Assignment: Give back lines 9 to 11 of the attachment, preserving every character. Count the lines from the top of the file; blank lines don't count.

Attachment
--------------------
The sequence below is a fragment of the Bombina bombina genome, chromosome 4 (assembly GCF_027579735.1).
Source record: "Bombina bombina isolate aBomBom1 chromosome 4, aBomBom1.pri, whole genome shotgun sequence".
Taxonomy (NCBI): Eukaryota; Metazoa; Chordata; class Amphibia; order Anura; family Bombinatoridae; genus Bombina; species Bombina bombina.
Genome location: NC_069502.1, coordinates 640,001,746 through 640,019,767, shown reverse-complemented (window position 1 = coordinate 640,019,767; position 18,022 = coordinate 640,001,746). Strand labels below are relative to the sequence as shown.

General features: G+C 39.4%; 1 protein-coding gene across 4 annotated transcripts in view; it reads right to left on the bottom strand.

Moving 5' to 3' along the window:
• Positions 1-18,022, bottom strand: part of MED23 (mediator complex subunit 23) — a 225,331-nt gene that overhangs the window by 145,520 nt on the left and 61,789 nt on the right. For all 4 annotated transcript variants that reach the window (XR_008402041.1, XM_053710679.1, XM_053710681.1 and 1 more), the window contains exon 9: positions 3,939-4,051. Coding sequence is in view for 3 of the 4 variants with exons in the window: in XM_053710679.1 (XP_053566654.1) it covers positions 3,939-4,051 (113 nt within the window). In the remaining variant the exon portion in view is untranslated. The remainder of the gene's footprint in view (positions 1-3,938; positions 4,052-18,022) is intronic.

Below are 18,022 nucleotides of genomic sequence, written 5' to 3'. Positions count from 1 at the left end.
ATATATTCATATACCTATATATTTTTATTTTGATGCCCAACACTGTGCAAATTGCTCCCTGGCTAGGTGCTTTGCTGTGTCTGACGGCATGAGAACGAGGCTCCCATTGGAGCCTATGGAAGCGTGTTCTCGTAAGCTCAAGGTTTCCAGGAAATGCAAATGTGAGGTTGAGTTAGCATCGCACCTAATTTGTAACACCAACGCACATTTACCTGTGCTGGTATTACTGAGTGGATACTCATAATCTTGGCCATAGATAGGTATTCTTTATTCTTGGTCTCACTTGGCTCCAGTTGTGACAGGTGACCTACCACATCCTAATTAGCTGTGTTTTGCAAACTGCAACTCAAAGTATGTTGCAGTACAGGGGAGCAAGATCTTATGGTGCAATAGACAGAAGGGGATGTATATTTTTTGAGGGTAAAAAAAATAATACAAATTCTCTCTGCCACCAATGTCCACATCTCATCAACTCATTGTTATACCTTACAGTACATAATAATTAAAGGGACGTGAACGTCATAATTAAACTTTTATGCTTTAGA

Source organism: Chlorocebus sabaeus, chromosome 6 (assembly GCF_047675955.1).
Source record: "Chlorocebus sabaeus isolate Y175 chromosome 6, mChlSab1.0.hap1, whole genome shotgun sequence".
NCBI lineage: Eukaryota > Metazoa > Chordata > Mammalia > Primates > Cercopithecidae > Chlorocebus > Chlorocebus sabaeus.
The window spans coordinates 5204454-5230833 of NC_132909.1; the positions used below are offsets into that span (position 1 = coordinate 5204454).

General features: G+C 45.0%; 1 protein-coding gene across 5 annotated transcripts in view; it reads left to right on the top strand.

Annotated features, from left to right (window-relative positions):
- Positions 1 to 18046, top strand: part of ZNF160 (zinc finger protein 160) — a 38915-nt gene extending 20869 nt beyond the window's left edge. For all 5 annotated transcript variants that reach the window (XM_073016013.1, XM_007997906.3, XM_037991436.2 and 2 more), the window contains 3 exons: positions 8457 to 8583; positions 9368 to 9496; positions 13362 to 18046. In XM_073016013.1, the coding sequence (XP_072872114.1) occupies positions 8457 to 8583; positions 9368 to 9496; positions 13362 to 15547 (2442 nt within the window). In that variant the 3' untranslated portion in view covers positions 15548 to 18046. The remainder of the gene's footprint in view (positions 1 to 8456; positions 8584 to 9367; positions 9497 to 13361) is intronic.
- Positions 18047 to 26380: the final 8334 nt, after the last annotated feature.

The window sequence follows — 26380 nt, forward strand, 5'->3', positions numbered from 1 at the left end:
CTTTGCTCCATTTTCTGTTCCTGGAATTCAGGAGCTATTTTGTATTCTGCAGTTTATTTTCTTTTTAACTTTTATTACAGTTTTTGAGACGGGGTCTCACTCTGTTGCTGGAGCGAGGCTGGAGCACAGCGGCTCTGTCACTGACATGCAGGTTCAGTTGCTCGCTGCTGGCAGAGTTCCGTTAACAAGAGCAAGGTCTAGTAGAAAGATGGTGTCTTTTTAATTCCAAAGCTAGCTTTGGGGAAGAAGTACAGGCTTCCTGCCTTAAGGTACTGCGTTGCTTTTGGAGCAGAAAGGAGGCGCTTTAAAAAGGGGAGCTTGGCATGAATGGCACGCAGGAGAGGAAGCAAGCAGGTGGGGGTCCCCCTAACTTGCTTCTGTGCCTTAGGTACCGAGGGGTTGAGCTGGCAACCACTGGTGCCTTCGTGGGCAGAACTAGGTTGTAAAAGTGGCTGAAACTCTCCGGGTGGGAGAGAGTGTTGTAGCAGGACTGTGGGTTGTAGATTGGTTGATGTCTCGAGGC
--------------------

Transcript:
ATATATTCATATACCTATATATTTTTATTTTGATGCCCAACACTGTGCAAATTGCTCCCTGGCTAGGTGCTTTGCTGTGTCTGACGGCATGAGAACGAGGCTCCCATTGGAGCCTATGGAAGCGTGTTCTCGTAAGCTCAAGGTTTCCAGGAAATGCAAATGTGAGGTTGAGTTAGCATCGCACCTAATTTGTAACACCAACGCACATTTACCTGTGCTGGTATTACTGAGTGGATACTCATAATCTTGGCCATAGATAGGTATTCTTTATTCTTGGTCTCACTTGGCTCCAGTTGTGACAGGTGACCTACCACATCCTAATTAGCTGTGTTTTGCAAACTGCAACTCAAAGTATGTTGCAGTACAGGGGAGCAAGATCTTATGGTGCAATAGACAGAAGGGGATGTATATTTTTTGAGGGTAAAAAAAATAATACAAATTCTCTCTGCCACCAATGTCCACATCTCATCAACTCATTGTTATACCTTACAGTACATAATAATTAAAGGGACGTGAACGTCATAATTAAACTTTTATGCTTTAGA

Source organism: Chlorocebus sabaeus, chromosome 6 (assembly GCF_047675955.1).
Source record: "Chlorocebus sabaeus isolate Y175 chromosome 6, mChlSab1.0.hap1, whole genome shotgun sequence".